Photo credits: http://www.impawards.com; http://www.imdb.com

The Hunger Games: Mockingjay — Part 2

The-Hunger-Games-Mockingjay-Part-2-teaser-poster

Release: Friday, November 20, 2015

[Theater]

Written by: Peter Craig; Danny Strong

Directed by: Francis Lawrence

Take your best shot, Mr. Lawrence. I’m ready for anything. Or, I thought I was.

Four films, three years and nearly $2 billion in global box office receipts later, we arrive at the bittersweet farewell to a remarkable franchise, one that has been so captivating since its inception it hooked one of the biggest cynics I know of the young adult film adaptations from the get-go. That person is me. I tend not to give a lot of credit to these films, feeling so comfortable in my dismissal of many of these movies that when their poor performance (commercial and/or critical) pops up on my screen a few days later, my only response is a simple, satisfied chuckle. Then I click out of the screen and move on.

There’s been something markedly different about Katniss Everdeen and her targeted bow and arrows though. And I swear it’s not because I happen to think Jennifer Lawrence is really cute. Okay, well I suppose that helps. But Shailene Woodley is a babe too! I’m not going to mince my words here: physical attraction is a big part of it, but what has really helped up the ante for the cinematic treatment(s) of Suzanne Collins’ best-sellers has been an emphasis on genuine emotion filtered through an uncommonly bleak political lens.

Collins’ final novel being split into two films has caused quite the stir amongst passionate fans of both the film and book franchise, and while it’s difficult to argue the motives for expanding the HGCU (that’s the Hunger Games Cinematic Universe) into a quadrilogy are fueled by anything other than reaping financial rewards, I personally have enjoyed getting to spend this much more time with some truly well-developed and exceptionally memorable characters.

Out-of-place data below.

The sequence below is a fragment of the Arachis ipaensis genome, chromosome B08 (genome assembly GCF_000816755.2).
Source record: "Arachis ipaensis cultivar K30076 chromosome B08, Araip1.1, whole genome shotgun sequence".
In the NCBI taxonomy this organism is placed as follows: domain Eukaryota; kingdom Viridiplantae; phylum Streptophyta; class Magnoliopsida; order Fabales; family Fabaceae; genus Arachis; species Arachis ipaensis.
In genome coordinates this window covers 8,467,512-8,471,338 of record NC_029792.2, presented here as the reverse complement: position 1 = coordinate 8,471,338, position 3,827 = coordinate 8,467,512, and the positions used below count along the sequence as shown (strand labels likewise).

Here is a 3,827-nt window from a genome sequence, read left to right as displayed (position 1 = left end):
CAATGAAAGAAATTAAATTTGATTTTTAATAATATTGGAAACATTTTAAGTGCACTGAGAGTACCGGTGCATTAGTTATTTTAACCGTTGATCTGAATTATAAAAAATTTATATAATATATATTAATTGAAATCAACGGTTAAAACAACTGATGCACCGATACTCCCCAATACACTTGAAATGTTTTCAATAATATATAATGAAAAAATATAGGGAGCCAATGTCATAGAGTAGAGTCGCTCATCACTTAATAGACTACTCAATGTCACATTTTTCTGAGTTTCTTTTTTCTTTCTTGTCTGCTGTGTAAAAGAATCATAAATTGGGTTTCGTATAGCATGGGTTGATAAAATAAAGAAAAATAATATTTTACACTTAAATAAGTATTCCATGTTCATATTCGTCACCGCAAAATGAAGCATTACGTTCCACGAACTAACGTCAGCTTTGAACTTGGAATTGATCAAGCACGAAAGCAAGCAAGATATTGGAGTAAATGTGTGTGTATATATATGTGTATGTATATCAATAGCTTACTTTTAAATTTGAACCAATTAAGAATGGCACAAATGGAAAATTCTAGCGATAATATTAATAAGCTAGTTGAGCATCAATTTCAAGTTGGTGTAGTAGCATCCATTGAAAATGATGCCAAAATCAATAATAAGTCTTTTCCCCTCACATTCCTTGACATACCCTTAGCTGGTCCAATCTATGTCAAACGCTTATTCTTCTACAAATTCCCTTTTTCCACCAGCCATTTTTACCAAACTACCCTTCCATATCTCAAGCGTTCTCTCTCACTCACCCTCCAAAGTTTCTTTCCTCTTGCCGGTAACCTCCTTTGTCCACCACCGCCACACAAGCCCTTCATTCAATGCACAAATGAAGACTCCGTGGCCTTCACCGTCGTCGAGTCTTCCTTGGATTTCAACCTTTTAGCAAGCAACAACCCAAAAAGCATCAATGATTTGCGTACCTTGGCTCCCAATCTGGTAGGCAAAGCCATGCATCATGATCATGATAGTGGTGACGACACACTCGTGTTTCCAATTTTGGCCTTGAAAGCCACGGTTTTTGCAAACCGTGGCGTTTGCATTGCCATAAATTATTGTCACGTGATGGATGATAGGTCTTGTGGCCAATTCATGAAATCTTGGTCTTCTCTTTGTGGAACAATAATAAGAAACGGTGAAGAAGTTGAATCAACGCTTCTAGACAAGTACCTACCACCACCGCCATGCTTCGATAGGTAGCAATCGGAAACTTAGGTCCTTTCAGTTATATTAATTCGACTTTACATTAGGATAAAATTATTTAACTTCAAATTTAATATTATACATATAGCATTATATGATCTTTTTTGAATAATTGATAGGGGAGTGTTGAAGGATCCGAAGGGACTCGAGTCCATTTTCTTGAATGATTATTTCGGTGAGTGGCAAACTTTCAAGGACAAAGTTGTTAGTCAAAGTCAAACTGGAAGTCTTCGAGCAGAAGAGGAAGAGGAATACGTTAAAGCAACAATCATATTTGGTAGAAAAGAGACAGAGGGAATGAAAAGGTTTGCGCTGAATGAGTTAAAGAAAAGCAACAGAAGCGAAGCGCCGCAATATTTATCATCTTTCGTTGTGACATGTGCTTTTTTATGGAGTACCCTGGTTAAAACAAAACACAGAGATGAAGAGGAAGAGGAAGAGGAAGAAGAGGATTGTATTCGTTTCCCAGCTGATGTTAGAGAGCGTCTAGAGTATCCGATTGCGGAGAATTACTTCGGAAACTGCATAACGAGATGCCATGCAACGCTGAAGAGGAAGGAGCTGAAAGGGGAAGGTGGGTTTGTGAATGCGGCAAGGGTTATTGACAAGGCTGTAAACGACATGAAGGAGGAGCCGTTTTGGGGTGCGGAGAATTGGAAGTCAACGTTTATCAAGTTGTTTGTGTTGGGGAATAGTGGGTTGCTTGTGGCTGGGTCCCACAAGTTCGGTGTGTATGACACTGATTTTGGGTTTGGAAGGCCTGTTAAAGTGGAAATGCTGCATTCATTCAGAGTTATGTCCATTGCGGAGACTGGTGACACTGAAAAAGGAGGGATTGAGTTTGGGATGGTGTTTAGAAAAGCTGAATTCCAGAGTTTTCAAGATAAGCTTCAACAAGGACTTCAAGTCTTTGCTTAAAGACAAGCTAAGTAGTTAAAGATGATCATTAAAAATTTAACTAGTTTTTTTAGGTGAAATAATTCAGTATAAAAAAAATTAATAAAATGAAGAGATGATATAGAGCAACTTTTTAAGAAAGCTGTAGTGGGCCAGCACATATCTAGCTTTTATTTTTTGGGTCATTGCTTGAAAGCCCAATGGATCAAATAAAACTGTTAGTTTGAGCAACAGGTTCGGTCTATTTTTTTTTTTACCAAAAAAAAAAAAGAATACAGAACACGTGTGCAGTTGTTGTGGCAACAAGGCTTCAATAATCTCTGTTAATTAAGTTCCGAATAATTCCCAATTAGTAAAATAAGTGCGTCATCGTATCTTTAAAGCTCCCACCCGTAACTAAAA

The Hunger Games: Mockingjay — Part 2, then, wastes no time in immersing audiences right into the psychological, and now physical, turmoil that has consumed the two victors of the 74th Hunger Games: Peeta is still suffering from the trauma he endured at the hands of President Snow having been captured after the events of Catching Fire, while Katniss recovers from neck injuries sustained in his attack upon her during one of his psychotic breaks.

The reality of this franchise ending is surprisingly difficult to reconcile. On one level, and as one might expect, this final chapter manifests as the most somber one yet as we watch the events of the previous films sculpt the faces of the familiar into expressions of deep despair, the weight of full-fledged war carried upon Katniss’ shoulders and anyone who has stood by her in the belief that the nation shouldn’t be subjected to Snow’s oppression any longer. There emerges a strong emotional rift between Katniss and Peeta, who can no longer be trusted. All that stuff’s easier to swallow when compared to the loss of Philip Seymour Hoffman though. In his final on-screen appearance, his Plutarch Heavensbee is notably less prevalent, yet his spirit, in all of its organic, non-digitized glory, leaves a lasting impression.

The stakes have never been higher, yet the premise so simple. To the surprise of no one, Katniss’ only goal is killing President Snow. Like, for real this time. Feeling restricted in her capacity as merely a symbol of hope for the people of Panem, she’s determined to get back to doing real damage and will abandon protocol laid out by District 13 leader Alma Coin that’s been set in place to protect her. She joins a squad of soldiers led by Boggs (Mahershala Ali) and Lieutenant Jackson (Michelle Forbes) who are tasked with following behind the other troops into the Capitol in order to film one final segment  for District 13’s anti-Snow propagandistic documentary.

Katniss of course is less concerned with the documentation as she is with finishing what she had started so long ago. In so doing, she must confront her deepest moral quandaries yet. The choices she must make as she marches through a Capitol that resembles Berlin circa post-World War 2, only outfitted with death traps that make the Quarter Quell look like child’s play by comparison, will be next to impossible and will more often than not require her to decide how many lives she’s willing to sacrifice to secure a brighter future for Panem.